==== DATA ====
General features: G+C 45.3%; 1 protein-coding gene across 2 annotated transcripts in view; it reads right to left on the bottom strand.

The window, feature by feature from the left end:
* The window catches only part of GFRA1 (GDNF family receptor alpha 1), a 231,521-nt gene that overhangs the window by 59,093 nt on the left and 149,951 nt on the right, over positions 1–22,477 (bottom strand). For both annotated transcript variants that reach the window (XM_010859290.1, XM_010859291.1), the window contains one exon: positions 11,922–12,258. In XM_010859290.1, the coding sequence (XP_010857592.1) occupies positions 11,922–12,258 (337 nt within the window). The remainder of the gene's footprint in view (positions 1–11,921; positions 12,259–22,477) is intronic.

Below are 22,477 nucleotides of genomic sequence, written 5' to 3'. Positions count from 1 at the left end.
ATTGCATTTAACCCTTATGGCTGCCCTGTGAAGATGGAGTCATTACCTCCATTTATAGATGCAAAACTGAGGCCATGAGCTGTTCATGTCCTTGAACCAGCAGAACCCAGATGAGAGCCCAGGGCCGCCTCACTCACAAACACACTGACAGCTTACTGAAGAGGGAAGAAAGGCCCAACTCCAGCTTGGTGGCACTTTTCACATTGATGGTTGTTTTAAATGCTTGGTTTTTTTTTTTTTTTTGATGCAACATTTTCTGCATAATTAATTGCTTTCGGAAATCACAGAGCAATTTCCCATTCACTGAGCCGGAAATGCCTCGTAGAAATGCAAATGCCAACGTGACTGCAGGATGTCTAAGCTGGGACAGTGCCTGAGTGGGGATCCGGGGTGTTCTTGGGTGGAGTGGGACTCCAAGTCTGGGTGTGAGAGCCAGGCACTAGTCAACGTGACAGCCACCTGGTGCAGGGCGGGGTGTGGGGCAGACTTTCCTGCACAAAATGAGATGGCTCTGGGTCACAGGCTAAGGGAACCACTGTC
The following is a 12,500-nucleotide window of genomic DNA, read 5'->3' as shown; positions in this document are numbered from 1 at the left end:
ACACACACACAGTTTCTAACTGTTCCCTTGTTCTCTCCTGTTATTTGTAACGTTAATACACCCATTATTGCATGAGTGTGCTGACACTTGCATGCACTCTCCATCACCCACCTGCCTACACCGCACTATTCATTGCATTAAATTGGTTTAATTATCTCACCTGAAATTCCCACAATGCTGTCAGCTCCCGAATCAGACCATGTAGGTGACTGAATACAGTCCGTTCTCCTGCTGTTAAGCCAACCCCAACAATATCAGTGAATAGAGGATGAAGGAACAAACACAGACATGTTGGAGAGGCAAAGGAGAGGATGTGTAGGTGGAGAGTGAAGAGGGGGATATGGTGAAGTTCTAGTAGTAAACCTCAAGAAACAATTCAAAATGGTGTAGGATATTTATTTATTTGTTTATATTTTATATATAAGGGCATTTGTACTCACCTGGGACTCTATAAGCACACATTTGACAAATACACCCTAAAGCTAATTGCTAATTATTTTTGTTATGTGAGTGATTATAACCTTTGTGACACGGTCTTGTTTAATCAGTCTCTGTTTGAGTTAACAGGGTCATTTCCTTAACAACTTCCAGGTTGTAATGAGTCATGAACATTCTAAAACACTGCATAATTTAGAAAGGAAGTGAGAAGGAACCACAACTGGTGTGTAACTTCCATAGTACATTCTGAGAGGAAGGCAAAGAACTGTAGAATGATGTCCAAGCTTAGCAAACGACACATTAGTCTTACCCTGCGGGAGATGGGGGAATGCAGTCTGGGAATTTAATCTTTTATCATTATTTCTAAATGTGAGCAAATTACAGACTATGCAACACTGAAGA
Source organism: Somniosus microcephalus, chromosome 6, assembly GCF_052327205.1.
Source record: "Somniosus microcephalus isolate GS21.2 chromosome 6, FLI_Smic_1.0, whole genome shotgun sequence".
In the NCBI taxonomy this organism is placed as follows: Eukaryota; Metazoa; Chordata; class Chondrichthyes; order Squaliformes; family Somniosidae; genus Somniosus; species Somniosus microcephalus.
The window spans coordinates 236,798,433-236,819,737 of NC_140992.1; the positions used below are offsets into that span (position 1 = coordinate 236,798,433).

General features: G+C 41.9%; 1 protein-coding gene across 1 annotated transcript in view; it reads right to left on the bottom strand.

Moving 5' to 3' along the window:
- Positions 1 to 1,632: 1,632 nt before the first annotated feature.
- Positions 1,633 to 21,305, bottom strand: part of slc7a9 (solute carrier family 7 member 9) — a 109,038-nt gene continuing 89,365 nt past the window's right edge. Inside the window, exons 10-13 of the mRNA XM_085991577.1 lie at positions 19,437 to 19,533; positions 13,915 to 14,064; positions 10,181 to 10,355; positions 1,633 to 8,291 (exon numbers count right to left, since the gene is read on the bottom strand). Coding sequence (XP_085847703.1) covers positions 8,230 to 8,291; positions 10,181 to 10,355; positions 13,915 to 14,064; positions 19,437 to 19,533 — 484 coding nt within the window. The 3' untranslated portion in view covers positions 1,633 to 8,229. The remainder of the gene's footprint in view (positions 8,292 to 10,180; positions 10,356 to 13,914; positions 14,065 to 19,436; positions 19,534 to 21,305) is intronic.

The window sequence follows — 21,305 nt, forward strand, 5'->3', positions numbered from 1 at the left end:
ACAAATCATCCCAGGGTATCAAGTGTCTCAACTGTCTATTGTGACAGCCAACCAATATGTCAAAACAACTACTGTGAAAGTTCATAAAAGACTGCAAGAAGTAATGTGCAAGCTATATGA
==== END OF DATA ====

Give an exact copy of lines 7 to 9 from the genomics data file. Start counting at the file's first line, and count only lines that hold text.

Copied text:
ACACACACACAGTTTCTAACTGTTCCCTTGTTCTCTCCTGTTATTTGTAACGTTAATACACCCATTATTGCATGAGTGTGCTGACACTTGCATGCACTCTCCATCACCCACCTGCCTACACCGCACTATTCATTGCATTAAATTGGTTTAATTATCTCACCTGAAATTCCCACAATGCTGTCAGCTCCCGAATCAGACCATGTAGGTGACTGAATACAGTCCGTTCTCCTGCTGTTAAGCCAACCCCAACAATATCAGTGAATAGAGGATGAAGGAACAAACACAGACATGTTGGAGAGGCAAAGGAGAGGATGTGTAGGTGGAGAGTGAAGAGGGGGATATGGTGAAGTTCTAGTAGTAAACCTCAAGAAACAATTCAAAATGGTGTAGGATATTTATTTATTTGTTTATATTTTATATATAAGGGCATTTGTACTCACCTGGGACTCTATAAGCACACATTTGACAAATACACCCTAAAGCTAATTGCTAATTATTTTTGTTATGTGAGTGATTATAACCTTTGTGACACGGTCTTGTTTAATCAGTCTCTGTTTGAGTTAACAGGGTCATTTCCTTAACAACTTCCAGGTTGTAATGAGTCATGAACATTCTAAAACACTGCATAATTTAGAAAGGAAGTGAGAAGGAACCACAACTGGTGTGTAACTTCCATAGTACATTCTGAGAGGAAGGCAAAGAACTGTAGAATGATGTCCAAGCTTAGCAAACGACACATTAGTCTTACCCTGCGGGAGATGGGGGAATGCAGTCTGGGAATTTAATCTTTTATCATTATTTCTAAATGTGAGCAAATTACAGACTATGCAACACTGAAGA
Source organism: Somniosus microcephalus, chromosome 6, assembly GCF_052327205.1.
Source record: "Somniosus microcephalus isolate GS21.2 chromosome 6, FLI_Smic_1.0, whole genome shotgun sequence".